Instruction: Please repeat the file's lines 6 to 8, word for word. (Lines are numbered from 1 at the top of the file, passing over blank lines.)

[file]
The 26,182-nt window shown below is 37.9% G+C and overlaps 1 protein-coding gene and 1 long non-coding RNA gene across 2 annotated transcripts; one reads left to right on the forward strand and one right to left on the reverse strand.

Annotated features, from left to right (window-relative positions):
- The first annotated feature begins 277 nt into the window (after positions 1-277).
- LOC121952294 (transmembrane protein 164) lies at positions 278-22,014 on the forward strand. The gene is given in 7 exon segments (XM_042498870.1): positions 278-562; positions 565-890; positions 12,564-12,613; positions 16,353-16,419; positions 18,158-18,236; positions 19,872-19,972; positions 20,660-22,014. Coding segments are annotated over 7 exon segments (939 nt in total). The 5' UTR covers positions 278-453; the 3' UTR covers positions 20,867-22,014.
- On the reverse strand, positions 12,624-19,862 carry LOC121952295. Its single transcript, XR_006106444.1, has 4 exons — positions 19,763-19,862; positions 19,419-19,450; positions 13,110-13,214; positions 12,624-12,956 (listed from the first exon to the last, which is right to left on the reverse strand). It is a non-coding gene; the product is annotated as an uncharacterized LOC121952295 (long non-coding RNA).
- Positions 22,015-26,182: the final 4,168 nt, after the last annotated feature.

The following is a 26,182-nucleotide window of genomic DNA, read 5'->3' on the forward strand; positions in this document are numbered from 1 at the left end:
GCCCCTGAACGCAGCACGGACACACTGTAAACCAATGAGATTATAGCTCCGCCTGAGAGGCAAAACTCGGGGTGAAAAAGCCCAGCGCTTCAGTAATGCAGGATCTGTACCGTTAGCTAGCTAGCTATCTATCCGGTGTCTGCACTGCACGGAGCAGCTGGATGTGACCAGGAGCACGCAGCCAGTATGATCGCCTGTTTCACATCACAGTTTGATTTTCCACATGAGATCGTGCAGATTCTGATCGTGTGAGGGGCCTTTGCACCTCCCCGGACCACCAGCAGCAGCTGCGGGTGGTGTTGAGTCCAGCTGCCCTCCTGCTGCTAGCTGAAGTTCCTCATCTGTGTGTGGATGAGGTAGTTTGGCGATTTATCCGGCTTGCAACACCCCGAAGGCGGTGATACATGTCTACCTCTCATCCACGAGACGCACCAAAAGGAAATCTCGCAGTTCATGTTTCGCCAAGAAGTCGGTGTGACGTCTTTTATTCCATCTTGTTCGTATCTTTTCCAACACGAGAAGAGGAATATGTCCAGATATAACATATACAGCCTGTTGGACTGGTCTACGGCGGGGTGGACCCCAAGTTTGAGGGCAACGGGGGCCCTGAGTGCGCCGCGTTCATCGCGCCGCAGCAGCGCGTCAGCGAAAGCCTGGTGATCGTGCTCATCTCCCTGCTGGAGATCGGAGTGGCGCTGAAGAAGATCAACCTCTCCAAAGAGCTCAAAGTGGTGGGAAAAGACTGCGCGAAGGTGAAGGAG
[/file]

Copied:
- Positions 22,015-26,182: the final 4,168 nt, after the last annotated feature.

The following is a 26,182-nucleotide window of genomic DNA, read 5'->3' on the forward strand; positions in this document are numbered from 1 at the left end:
GCCCCTGAACGCAGCACGGACACACTGTAAACCAATGAGATTATAGCTCCGCCTGAGAGGCAAAACTCGGGGTGAAAAAGCCCAGCGCTTCAGTAATGCAGGATCTGTACCGTTAGCTAGCTAGCTATCTATCCGGTGTCTGCACTGCACGGAGCAGCTGGATGTGACCAGGAGCACGCAGCCAGTATGATCGCCTGTTTCACATCACAGTTTGATTTTCCACATGAGATCGTGCAGATTCTGATCGTGTGAGGGGCCTTTGCACCTCCCCGGACCACCAGCAGCAGCTGCGGGTGGTGTTGAGTCCAGCTGCCCTCCTGCTGCTAGCTGAAGTTCCTCATCTGTGTGTGGATGAGGTAGTTTGGCGATTTATCCGGCTTGCAACACCCCGAAGGCGGTGATACATGTCTACCTCTCATCCACGAGACGCACCAAAAGGAAATCTCGCAGTTCATGTTTCGCCAAGAAGTCGGTGTGACGTCTTTTATTCCATCTTGTTCGTATCTTTTCCAACACGAGAAGAGGAATATGTCCAGATATAACATATACAGCCTGTTGGACTGGTCTACGGCGGGGTGGACCCCAAGTTTGAGGGCAACGGGGGCCCTGAGTGCGCCGCGTTCATCGCGCCGCAGCAGCGCGTCAGCGAAAGCCTGGTGATCGTGCTCATCTCCCTGCTGGAGATCGGAGTGGCGCTGAAGAAGATCAACCTCTCCAAAGAGCTCAAAGTGGTGGGAAAAGACTGCGCGAAGGTGAAGGAG